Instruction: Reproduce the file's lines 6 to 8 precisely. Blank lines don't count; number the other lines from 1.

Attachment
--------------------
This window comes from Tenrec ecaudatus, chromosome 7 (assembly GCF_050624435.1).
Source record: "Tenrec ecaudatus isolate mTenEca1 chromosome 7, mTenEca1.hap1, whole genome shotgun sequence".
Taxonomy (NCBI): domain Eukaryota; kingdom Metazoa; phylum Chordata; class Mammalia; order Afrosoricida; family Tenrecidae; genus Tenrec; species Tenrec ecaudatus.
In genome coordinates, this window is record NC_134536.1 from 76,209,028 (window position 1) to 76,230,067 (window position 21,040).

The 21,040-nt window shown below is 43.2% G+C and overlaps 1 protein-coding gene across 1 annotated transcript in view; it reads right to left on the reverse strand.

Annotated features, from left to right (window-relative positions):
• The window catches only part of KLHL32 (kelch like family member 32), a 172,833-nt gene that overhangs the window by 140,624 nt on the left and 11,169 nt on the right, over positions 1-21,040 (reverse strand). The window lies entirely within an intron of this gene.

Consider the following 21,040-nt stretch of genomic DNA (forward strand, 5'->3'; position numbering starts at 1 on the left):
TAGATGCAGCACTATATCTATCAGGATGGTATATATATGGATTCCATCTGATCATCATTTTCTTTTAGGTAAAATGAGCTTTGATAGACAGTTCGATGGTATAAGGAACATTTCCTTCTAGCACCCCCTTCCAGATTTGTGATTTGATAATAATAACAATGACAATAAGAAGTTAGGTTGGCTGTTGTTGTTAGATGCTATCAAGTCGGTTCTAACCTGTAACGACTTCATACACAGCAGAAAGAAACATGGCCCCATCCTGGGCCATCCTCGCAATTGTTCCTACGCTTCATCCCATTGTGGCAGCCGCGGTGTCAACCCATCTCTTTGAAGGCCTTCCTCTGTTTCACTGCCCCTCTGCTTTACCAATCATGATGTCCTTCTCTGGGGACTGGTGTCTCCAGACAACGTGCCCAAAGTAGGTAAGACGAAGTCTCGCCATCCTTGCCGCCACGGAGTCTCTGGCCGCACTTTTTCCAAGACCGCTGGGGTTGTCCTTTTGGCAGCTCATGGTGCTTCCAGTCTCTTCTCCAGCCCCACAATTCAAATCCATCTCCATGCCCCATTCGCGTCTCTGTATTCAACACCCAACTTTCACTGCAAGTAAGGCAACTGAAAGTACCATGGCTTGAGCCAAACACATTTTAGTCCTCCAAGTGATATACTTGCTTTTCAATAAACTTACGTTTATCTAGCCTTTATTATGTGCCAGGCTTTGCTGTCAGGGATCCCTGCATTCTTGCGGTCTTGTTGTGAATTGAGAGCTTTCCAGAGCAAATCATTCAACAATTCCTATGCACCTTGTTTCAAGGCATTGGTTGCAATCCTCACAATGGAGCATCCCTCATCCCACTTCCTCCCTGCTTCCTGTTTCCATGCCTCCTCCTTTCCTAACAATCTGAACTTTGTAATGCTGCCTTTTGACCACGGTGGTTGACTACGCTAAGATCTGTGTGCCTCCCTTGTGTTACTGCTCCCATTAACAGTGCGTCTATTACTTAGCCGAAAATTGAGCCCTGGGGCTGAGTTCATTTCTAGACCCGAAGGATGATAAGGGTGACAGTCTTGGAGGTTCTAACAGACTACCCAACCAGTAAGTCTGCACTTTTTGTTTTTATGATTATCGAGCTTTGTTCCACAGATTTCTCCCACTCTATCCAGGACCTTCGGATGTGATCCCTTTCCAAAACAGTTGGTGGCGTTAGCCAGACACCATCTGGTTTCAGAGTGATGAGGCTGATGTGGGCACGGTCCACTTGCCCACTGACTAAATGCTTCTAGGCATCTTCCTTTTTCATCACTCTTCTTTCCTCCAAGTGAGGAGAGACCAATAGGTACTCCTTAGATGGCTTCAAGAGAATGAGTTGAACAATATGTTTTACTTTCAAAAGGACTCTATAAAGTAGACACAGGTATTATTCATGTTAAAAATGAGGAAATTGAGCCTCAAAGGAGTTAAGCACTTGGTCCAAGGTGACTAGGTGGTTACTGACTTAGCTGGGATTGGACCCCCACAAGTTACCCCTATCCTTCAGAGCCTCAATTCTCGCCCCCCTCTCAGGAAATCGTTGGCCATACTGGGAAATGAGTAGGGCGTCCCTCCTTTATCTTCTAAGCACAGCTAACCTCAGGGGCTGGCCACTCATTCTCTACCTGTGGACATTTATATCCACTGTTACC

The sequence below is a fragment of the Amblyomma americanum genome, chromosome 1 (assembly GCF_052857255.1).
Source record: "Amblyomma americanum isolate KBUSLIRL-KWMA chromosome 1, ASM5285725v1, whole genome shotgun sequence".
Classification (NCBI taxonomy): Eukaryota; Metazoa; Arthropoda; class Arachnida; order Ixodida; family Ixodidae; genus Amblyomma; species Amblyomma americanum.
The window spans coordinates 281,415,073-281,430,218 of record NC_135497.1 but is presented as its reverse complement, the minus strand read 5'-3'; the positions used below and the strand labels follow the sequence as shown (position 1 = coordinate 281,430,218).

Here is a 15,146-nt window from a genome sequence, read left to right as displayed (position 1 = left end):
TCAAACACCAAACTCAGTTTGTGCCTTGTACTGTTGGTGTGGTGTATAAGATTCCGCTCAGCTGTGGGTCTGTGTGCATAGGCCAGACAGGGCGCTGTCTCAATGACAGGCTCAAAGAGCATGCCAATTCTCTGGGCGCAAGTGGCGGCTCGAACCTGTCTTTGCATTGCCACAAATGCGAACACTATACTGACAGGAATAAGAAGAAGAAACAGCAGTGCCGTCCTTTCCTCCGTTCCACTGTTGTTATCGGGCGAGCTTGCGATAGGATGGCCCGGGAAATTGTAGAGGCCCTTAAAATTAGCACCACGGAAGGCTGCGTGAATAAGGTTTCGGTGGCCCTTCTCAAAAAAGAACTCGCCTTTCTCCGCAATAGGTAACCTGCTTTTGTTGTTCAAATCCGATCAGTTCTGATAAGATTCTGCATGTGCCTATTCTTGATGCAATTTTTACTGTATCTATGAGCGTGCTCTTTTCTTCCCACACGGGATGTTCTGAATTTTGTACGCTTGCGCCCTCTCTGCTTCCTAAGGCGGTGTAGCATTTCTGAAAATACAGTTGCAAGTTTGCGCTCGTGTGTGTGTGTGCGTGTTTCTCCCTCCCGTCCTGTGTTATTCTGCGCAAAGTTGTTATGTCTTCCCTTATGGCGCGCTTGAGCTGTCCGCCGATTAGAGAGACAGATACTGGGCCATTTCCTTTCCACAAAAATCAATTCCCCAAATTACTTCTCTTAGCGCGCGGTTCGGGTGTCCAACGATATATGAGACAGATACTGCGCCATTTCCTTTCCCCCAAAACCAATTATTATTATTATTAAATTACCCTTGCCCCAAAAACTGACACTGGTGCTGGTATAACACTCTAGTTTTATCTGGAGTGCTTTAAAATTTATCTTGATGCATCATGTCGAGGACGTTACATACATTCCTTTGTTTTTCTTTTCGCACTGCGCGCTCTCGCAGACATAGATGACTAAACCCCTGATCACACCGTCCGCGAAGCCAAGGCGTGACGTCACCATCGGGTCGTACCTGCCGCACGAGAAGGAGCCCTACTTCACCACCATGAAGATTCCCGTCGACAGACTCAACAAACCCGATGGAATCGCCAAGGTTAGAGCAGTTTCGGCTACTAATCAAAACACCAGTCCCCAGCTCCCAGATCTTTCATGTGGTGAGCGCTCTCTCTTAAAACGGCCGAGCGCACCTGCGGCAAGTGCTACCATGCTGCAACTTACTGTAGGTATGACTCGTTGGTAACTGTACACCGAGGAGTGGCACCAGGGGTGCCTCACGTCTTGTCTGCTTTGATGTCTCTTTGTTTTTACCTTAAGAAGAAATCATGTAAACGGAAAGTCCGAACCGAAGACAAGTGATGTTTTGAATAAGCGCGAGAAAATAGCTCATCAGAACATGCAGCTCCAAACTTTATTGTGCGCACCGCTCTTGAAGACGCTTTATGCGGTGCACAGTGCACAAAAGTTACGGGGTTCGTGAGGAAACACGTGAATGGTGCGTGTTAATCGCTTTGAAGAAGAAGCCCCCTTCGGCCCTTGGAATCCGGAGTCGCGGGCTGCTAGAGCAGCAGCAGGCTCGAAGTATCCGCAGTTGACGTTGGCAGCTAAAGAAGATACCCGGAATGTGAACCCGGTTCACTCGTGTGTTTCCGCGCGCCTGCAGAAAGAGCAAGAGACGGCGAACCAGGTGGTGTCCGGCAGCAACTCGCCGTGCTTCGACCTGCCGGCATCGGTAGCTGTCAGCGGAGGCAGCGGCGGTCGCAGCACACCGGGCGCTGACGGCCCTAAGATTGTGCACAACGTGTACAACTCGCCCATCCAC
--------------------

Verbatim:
Annotated features, from left to right (window-relative positions):
• The window catches only part of KLHL32 (kelch like family member 32), a 172,833-nt gene that overhangs the window by 140,624 nt on the left and 11,169 nt on the right, over positions 1-21,040 (reverse strand). The window lies entirely within an intron of this gene.

Consider the following 21,040-nt stretch of genomic DNA (forward strand, 5'->3'; position numbering starts at 1 on the left):